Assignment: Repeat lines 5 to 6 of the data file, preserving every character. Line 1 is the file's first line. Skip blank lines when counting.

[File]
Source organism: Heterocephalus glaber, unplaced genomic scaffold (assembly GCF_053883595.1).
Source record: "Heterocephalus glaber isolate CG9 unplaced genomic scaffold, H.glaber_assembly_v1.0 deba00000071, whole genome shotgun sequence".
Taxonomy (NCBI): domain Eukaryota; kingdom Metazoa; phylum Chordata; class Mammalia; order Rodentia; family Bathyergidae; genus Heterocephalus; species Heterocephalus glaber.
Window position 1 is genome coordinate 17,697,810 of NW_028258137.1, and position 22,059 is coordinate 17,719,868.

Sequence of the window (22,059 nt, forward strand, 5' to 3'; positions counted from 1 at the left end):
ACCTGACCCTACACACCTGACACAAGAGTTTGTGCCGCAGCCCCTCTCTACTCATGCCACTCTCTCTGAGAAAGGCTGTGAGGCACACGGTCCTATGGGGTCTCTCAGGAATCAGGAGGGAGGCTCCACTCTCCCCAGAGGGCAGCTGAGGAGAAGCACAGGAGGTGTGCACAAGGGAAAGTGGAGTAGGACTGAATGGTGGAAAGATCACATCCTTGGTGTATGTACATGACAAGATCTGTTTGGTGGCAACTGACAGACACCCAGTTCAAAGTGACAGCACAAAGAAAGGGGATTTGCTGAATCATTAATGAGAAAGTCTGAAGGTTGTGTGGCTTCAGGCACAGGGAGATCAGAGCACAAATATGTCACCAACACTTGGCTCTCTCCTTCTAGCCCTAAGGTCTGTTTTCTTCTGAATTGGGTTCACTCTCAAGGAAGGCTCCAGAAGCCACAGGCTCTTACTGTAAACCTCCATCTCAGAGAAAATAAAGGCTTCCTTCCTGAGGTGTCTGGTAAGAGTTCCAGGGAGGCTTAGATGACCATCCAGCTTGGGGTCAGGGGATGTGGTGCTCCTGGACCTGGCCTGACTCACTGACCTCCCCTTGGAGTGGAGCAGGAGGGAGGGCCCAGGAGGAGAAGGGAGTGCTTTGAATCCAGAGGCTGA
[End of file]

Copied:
Sequence of the window (22,059 nt, forward strand, 5' to 3'; positions counted from 1 at the left end):
ACCTGACCCTACACACCTGACACAAGAGTTTGTGCCGCAGCCCCTCTCTACTCATGCCACTCTCTCTGAGAAAGGCTGTGAGGCACACGGTCCTATGGGGTCTCTCAGGAATCAGGAGGGAGGCTCCACTCTCCCCAGAGGGCAGCTGAGGAGAAGCACAGGAGGTGTGCACAAGGGAAAGTGGAGTAGGACTGAATGGTGGAAAGATCACATCCTTGGTGTATGTACATGACAAGATCTGTTTGGTGGCAACTGACAGACACCCAGTTCAAAGTGACAGCACAAAGAAAGGGGATTTGCTGAATCATTAATGAGAAAGTCTGAAGGTTGTGTGGCTTCAGGCACAGGGAGATCAGAGCACAAATATGTCACCAACACTTGGCTCTCTCCTTCTAGCCCTAAGGTCTGTTTTCTTCTGAATTGGGTTCACTCTCAAGGAAGGCTCCAGAAGCCACAGGCTCTTACTGTAAACCTCCATCTCAGAGAAAATAAAGGCTTCCTTCCTGAGGTGTCTGGTAAGAGTTCCAGGGAGGCTTAGATGACCATCCAGCTTGGGGTCAGGGGATGTGGTGCTCCTGGACCTGGCCTGACTCACTGACCTCCCCTTGGAGTGGAGCAGGAGGGAGGGCCCAGGAGGAGAAGGGAGTGCTTTGAATCCAGAGGCTGA